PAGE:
We got Scott ( we coulda had Bill).


Time for another handwash song.

I just want this song to go viral
I want it spread about
So the whole wide worldly choir’ll scrub
Until the hand wash time is out
I just want this song to go viral. Ooh!


One of the things I did with too much time on my hands was to explore the music program on my computer. I’m not exactly a tech head, so my use of it has been fairly limited. I built up a rhythm track from sounds that were lurking in there beyond the standard instruments, and used it as a basis for a pretend rap song about the Covid-Safe App.

What a success story that App was! We were told that, by downloading it, we would be facilitate the process of tracing COVID cases. Well, it cost $70 million, and traced something like 17 cases.

I was wary as I don’t take to apps easily, especially as my old phone is never on the internet. Then, when I heard the opinions of two maverick Australian pollies- Pauline Hanson and Barnaby Joyce, I thought twice.

I’m not one to rap
But this Covid app
Is crap and I cannot condone it
So I’ve opened my trap
In these isolated times
Without much reason
But with plenty of rhymes
And my only crime
Is to say that I’m
Not gonna download it
Yes my only crime
Is to say that I’m
Not gonna download it

App app a Covid rap app
App app a Covid app
App app a Covid rap app
App app a Covid app

You might ask why
Well it’s my privacy, you see
And I own it
And you must be
Kinda having me on
If you think that I’d trust Amazon
So I’m inclined
Made up my mind
Not gonna download it
So I’m inclined
Made up my mind
Not gonna download it

App app a Covid rap app
App app a Covid app
App app a Covid rap app
App app a Covid aap

I’ve no Bluetooth
Mine’s green
That’s the truth
I’ve drawn a line
And I’ve toed it
And you must be
Kinda hopin’ and wishin’
If you think that I’d trust
Every politician
They’re out of time
And that’s why I’m
Not gonna download it
They’re out of time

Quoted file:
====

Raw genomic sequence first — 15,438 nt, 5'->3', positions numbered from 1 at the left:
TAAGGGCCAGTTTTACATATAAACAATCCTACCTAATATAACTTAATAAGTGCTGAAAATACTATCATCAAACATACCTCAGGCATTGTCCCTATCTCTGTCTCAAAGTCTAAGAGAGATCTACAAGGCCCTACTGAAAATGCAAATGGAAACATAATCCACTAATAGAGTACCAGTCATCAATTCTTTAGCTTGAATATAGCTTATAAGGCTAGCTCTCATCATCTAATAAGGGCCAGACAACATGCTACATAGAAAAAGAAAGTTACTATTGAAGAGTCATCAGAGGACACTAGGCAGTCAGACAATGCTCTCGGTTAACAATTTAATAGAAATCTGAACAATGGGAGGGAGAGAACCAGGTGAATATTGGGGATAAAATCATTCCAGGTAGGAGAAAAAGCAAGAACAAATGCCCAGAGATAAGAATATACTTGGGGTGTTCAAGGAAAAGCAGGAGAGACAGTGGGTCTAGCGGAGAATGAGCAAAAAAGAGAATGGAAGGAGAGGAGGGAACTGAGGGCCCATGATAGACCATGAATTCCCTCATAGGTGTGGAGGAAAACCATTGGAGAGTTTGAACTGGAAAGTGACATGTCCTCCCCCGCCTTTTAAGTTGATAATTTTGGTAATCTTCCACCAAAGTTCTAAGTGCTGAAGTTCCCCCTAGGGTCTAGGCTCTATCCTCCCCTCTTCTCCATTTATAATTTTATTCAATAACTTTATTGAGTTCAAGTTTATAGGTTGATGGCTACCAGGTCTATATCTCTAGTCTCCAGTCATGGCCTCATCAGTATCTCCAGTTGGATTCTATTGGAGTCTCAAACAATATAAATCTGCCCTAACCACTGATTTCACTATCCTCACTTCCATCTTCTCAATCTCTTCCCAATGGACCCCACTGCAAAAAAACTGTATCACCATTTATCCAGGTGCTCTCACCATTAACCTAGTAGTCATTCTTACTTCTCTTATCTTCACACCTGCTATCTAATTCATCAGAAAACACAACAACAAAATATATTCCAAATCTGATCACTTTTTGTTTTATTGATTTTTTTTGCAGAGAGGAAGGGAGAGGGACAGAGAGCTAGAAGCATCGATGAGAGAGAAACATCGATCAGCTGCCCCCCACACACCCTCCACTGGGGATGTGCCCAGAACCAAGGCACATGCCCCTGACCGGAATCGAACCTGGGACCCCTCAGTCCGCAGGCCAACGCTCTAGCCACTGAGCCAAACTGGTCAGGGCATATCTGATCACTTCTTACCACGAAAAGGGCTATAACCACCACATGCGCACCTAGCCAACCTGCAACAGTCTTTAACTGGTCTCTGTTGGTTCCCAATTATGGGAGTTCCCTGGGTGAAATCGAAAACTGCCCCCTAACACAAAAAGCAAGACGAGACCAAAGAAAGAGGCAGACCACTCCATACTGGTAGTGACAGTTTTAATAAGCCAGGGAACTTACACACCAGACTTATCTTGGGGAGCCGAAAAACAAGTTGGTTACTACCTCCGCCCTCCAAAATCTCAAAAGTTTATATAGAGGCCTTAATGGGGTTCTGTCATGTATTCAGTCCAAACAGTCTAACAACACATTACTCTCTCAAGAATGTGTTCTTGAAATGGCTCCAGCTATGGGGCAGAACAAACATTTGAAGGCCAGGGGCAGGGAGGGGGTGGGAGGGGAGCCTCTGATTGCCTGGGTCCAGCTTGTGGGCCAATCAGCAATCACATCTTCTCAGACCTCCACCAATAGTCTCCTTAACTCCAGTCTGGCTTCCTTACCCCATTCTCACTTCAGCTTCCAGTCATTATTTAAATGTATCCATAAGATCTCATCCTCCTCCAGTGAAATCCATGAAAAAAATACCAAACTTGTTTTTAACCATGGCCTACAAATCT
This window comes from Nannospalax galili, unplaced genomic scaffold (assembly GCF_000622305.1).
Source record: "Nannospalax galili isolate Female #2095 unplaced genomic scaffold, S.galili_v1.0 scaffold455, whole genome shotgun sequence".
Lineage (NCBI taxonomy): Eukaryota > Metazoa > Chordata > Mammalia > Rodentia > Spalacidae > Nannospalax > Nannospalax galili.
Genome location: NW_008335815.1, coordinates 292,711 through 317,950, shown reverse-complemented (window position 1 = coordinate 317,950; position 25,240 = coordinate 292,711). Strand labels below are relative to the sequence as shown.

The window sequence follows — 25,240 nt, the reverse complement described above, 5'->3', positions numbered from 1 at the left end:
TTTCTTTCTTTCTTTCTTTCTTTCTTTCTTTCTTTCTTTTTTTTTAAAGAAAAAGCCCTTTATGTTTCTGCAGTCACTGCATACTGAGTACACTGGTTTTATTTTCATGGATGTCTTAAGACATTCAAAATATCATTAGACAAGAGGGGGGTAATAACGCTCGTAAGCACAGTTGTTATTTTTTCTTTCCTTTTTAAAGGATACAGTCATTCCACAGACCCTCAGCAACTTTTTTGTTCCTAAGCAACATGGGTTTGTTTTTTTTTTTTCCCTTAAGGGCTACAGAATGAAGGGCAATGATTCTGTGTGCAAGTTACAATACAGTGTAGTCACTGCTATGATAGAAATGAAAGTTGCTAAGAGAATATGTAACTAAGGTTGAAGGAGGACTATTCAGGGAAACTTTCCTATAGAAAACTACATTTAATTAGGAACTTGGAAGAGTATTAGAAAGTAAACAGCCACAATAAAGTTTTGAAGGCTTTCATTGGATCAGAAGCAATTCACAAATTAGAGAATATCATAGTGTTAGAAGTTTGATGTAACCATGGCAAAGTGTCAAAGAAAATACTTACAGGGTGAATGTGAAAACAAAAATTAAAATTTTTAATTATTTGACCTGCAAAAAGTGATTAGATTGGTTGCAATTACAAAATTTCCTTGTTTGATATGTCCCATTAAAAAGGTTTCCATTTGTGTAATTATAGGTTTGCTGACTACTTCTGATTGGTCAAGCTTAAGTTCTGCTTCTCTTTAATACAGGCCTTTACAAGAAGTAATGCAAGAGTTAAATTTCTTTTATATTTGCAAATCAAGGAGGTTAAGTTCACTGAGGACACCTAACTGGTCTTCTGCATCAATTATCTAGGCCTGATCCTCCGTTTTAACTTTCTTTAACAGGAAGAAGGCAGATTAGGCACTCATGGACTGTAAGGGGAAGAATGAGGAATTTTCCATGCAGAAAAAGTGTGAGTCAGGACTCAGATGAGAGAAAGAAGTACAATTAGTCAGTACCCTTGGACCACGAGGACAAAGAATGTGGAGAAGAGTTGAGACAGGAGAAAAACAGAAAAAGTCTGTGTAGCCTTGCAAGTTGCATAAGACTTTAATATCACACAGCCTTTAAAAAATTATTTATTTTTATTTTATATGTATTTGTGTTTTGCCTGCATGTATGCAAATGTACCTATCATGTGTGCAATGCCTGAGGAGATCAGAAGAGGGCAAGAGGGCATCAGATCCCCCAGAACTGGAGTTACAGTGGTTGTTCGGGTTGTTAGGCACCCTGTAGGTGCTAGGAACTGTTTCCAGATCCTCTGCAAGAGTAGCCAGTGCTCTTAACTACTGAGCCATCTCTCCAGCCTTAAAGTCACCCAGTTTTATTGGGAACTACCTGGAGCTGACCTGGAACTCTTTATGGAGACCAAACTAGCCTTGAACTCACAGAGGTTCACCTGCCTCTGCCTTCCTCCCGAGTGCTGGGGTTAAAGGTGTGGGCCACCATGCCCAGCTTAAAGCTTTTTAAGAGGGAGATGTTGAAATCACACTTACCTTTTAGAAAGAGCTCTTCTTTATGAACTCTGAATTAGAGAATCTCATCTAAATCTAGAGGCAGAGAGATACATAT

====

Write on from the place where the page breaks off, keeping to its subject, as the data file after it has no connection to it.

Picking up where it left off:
And that’s why I’m
Not gonna download it

My choice is I’m not going to do it. So anyway, do I trust the government? No, I don’t.

But who’s that talking on the TV screen?
It’s the ‘please explaining’ Senator Pauline
She says she’s gonna blackball it
No, she’s not gonna install it.

And who’s that fuming on the evening news
Could it be Barnaby a-spewing out his views?
He’s sure the world can decode it
So he’s not gonna download it.

I was sure as eggs
That it had no legs
And the government had blown it
Then Pauline H and Mister Joyce
Go and make their choice
And that’s enough reason
To change my mind
So that’s why I’m
Gonna download it
Yes I’ve changed my mind
And that’s why I’m
Gonna download it

App app a Covid rap app
Download that Covid app
App app a Covid rap app
Download that Covid app

But the Covid app it’s all claptrap
It’s a furphy I’ve been sold
I can’t download that Covid app
‘Cos his phone’s too bloody old!


In an App-free zone- time for another handwash.

This song it won’t take long
And it’s in a minor key
This tune will be over soon
When my hands are virus free
No more bacteria
Or parthogens for me
In a minor key, in a minor key.


One of the many industries hit by the virus was the tourism industry, so many of the early cases being carried across the world via international travel. The most notorious case was that of the cruise ship, the Ruby Princess, so I decided to look it up on-line to be reminded of the story, only to find that right at the top of the Google listing was the Ruby Princess website, no acknowledgement of what happened, just outrageously cheery ads for the ‘trip of a lifetime’

(To the tune of Ruby Don’t Take Your Love To Town)
The princess of all ships, yes there is nothing to compare
Ruby are you contemplating cruising out somewhere?
The many Covid cases say there’s no jewel there in your crown
Oh Ruby, won’t you take your website down.

But for most of us in this new real world, a trip of a lifetime was a bit closer to home.

I’ve travelled round the world so many ways
Now I’m dreaming up a journey in my isolated haze
It’s closer than Vienna, Paris, Tokyo or Rome
It’s weatherproof, it’s further proof
That there’s no place like home

The first stop is the greatest site of all
You’ll find it if you follow me
Down through the hallowed hall
See my lounge room, be transported
To the dawn of time
Find relics of past dinners
And the art of spilled red wine

It’s the trip of a lifetime
Can’t you see
No pocket hit
My lifetime trip is free

Now we’ll do the balcony, I think
I’ve stocked up on alcohol
So why not have a drink?
A whisky sour, the cocktail hour’s the time I love the best
I come to heel when my Tequila Sunrise faces west

It’s the trip of a lifetime
Can’t you see
No customs slip
My lifetime trip’s care free

The bathroom, the bathroom
It’s high season in there
Such little room in the little room
Excitement in the air
Like Venice in mid-summer
But the crowd’s not tourist types
It’s Sorbent, or it’s Kleenex
Or it’s anything that wipes

At last, the room where I lay down my head
On my isolated pillow
On my isolated bed
While my doona covered, dear beloved snores from far away